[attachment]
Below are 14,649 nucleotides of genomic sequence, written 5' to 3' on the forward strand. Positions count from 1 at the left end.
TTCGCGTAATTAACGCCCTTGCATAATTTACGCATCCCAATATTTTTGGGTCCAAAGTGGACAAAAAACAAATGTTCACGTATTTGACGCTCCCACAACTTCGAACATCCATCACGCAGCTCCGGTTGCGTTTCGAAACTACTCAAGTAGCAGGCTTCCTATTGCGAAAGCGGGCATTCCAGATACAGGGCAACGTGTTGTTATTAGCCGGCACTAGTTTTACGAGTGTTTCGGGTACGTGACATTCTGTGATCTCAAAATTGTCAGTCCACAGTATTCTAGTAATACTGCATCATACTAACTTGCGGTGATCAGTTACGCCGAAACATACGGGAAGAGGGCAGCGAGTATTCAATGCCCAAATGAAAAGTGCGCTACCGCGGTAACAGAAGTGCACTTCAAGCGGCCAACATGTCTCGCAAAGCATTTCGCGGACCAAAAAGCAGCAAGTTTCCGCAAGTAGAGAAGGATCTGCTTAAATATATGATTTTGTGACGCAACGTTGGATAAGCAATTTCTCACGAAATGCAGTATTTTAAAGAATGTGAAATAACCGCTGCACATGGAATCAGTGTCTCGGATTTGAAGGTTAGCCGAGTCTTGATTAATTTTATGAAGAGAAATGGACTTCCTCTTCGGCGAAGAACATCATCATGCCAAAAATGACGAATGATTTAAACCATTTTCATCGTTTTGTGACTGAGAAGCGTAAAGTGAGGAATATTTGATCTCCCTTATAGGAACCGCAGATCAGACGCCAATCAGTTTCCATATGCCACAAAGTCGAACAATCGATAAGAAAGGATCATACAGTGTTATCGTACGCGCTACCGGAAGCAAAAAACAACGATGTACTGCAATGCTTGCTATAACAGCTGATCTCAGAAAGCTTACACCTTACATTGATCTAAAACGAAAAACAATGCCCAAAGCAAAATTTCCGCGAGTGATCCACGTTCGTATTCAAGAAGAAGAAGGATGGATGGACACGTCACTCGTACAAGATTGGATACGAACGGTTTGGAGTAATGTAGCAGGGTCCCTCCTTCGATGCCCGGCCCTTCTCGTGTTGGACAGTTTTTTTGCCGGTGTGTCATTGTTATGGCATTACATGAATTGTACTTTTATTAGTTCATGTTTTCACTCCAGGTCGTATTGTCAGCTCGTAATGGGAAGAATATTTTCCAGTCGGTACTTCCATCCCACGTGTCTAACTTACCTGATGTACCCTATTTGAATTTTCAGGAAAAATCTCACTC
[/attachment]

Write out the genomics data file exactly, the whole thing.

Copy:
Below are 14,649 nucleotides of genomic sequence, written 5' to 3' on the forward strand. Positions count from 1 at the left end.
TTCGCGTAATTAACGCCCTTGCATAATTTACGCATCCCAATATTTTTGGGTCCAAAGTGGACAAAAAACAAATGTTCACGTATTTGACGCTCCCACAACTTCGAACATCCATCACGCAGCTCCGGTTGCGTTTCGAAACTACTCAAGTAGCAGGCTTCCTATTGCGAAAGCGGGCATTCCAGATACAGGGCAACGTGTTGTTATTAGCCGGCACTAGTTTTACGAGTGTTTCGGGTACGTGACATTCTGTGATCTCAAAATTGTCAGTCCACAGTATTCTAGTAATACTGCATCATACTAACTTGCGGTGATCAGTTACGCCGAAACATACGGGAAGAGGGCAGCGAGTATTCAATGCCCAAATGAAAAGTGCGCTACCGCGGTAACAGAAGTGCACTTCAAGCGGCCAACATGTCTCGCAAAGCATTTCGCGGACCAAAAAGCAGCAAGTTTCCGCAAGTAGAGAAGGATCTGCTTAAATATATGATTTTGTGACGCAACGTTGGATAAGCAATTTCTCACGAAATGCAGTATTTTAAAGAATGTGAAATAACCGCTGCACATGGAATCAGTGTCTCGGATTTGAAGGTTAGCCGAGTCTTGATTAATTTTATGAAGAGAAATGGACTTCCTCTTCGGCGAAGAACATCATCATGCCAAAAATGACGAATGATTTAAACCATTTTCATCGTTTTGTGACTGAGAAGCGTAAAGTGAGGAATATTTGATCTCCCTTATAGGAACCGCAGATCAGACGCCAATCAGTTTCCATATGCCACAAAGTCGAACAATCGATAAGAAAGGATCATACAGTGTTATCGTACGCGCTACCGGAAGCAAAAAACAACGATGTACTGCAATGCTTGCTATAACAGCTGATCTCAGAAAGCTTACACCTTACATTGATCTAAAACGAAAAACAATGCCCAAAGCAAAATTTCCGCGAGTGATCCACGTTCGTATTCAAGAAGAAGAAGGATGGATGGACACGTCACTCGTACAAGATTGGATACGAACGGTTTGGAGTAATGTAGCAGGGTCCCTCCTTCGATGCCCGGCCCTTCTCGTGTTGGACAGTTTTTTTGCCGGTGTGTCATTGTTATGGCATTACATGAATTGTACTTTTATTAGTTCATGTTTTCACTCCAGGTCGTATTGTCAGCTCGTAATGGGAAGAATATTTTCCAGTCGGTACTTCCATCCCACGTGTCTAACTTACCTGATGTACCCTATTTGAATTTTCAGGAAAAATCTCACTC